Fvw has now taken it upon himself to delete the Costello photo. Who exactly is in charge around here? Adam 07:26, 19 September 2005 (UTC)

Some other matter

I apologize to Mr. Wales for posting [poisonous] content on his talk page. I have removed the content and wish to express my thanks for his gracious and kind treatement, which I probably didn't return in the best of ways. I hope I can make it up to him in the future. Sincerely Gadugi 01:27, 22 September 2005 (UTC)

["poisonous" content previously posted here removed.] Gadugi 01:27, 22 September 2005 (UTC)

thanks for your work on merkey related stuff I wanted to thank you for what is probably otherwise a very thankless task. Here's my reading on the case. This is a fight that's spilled over from somewhere else on the Internet. None of the participants have much of a clue about Wikipedia's culture of kindness. There are people who love trolling Jeff Merkey because he's easily excited. We should do our best to encourage all of them to take their fight elsewhere, before their poisonous attitudes start to make us irritated with each other. Anyway, it's good to see you in there. Jimbo Wales 01:31, 21 September 2005 (UTC) At any rate,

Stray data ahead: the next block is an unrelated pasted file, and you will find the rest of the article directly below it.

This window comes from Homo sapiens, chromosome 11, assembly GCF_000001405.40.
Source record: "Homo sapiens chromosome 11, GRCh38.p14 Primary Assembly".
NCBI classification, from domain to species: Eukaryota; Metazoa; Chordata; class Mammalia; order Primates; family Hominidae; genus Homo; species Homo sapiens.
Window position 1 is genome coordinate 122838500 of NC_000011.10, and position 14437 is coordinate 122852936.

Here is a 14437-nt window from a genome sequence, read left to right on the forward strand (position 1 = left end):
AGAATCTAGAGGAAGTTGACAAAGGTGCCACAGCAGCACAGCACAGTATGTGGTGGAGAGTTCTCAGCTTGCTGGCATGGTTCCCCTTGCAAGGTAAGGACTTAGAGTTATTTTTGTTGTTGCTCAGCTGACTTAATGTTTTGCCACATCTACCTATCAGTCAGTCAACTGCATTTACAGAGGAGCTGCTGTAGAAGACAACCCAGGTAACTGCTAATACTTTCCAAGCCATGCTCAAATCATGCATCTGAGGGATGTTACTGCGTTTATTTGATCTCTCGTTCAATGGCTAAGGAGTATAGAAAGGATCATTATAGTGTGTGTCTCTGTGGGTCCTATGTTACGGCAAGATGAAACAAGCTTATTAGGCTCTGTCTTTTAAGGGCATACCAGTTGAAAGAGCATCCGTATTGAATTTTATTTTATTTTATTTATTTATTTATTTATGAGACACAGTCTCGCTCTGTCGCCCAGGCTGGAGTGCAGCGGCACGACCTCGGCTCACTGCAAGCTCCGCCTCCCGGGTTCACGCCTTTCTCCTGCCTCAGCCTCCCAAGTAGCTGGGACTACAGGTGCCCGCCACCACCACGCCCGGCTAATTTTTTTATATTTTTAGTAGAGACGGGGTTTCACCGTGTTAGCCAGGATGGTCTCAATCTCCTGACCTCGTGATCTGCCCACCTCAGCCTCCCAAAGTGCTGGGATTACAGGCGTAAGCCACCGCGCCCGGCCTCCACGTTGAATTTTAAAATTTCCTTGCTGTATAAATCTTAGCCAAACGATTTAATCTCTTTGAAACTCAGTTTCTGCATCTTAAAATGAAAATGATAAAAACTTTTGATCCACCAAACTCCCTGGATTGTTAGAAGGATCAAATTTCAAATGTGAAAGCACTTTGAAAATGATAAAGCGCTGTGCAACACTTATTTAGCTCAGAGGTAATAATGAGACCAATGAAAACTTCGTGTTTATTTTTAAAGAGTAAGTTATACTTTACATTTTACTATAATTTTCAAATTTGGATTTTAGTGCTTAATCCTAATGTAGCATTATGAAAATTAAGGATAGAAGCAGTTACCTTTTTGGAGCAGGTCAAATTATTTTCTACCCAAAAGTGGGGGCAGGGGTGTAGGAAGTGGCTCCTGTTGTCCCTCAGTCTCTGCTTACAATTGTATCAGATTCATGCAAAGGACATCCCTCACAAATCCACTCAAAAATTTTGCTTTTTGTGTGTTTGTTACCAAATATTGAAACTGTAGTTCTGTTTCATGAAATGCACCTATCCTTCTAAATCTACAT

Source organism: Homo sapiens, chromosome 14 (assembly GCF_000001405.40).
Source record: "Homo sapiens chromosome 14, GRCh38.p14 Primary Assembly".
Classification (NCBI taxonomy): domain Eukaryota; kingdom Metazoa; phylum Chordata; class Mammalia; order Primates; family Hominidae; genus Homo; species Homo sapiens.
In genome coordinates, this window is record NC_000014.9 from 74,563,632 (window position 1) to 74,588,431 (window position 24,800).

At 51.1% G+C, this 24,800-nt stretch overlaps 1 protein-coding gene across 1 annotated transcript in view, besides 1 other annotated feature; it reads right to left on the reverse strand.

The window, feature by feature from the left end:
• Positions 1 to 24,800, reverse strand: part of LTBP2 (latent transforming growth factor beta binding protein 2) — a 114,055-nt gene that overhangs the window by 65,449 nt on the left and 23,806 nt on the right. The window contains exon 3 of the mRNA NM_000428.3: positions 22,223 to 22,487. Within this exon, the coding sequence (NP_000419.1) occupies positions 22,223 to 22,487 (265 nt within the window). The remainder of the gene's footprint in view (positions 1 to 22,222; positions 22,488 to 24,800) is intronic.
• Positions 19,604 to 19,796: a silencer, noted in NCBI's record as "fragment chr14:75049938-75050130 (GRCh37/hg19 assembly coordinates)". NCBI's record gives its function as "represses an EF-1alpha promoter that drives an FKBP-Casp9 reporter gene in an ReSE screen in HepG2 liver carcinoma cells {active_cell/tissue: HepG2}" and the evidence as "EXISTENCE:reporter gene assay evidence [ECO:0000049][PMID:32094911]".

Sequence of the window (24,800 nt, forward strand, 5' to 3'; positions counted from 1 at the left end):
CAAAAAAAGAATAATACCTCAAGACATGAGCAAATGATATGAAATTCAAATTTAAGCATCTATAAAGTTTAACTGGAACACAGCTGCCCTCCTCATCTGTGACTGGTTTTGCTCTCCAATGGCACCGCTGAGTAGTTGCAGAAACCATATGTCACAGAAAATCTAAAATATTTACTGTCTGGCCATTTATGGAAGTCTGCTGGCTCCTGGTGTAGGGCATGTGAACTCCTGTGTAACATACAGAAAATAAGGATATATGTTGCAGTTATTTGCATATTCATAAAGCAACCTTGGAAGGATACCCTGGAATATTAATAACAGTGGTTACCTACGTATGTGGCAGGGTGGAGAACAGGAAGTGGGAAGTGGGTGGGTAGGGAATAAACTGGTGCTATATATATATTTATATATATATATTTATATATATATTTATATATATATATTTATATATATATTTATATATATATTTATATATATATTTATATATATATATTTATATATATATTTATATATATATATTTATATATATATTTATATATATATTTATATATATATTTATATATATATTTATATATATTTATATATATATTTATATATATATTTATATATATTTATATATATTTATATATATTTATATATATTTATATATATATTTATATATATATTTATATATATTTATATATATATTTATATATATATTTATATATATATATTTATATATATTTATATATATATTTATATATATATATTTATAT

Thank you...

...for your thoughts about impartial sources on Talk:Karl Rove. paul klenk 12:17, 19 September 2005 (UTC)

The mess at John Byrne

A belated thanks for your kind words on my talk page. Between trying to play wikiambassador with the trolls on Byrne's message board and dealing with the people on Talk:John Byrne who'd rather argue than edit, it seems like a thankless task. Ugh. I think, though, I can steer this through with some patience and persistence, though I wouldn't mind a few more eyes to factcheck things. Anyway, thanks for stopping by the article talk page, I think your presence muted the worst of the troublemakers. Gamaliel 17:51, 19 September 2005 (UTC)

Photo policy: last comment

I now advise that I will not be uploading any photos other than those I have taken myself, since there is no clear and comprehensible policy about what is acceptable and what is not, since no-one seems willing to take responsibility for stating a policy, and since it is not possible to get a guarantee that photos which are in order one day will not be arbitrarily deleted the next day, as is apparently happening frequently. I might tell you that a lot of long-time contributors are very angry at the arrogant and incompetent way in which this matter has been handled. And it appears that in this case the buck stops with you, Jimbo. Adam 03:23, 20 September 2005 (UTC)

Although I'm not quite as upset as Adam about this, I too have found myself becoming leery of uploading any sort of images. I was even contacted by one fellow who basically said that a book cover isn't fair use -- but how else can one illustrate an article about a book without showing a cover? Anyway, all that said I notice that a warning note about the new policy has been added to the top of the My Watchlist page, and I think that's an excellent idea. But I do agree with Adam that some sort of consistent, permanent (or at least semi-permanent) policy re:images should be put in place, otherwise Wikipedia might as well go text-only. Cheers! 23skidoo 00:47, 25 September 2005 (UTC)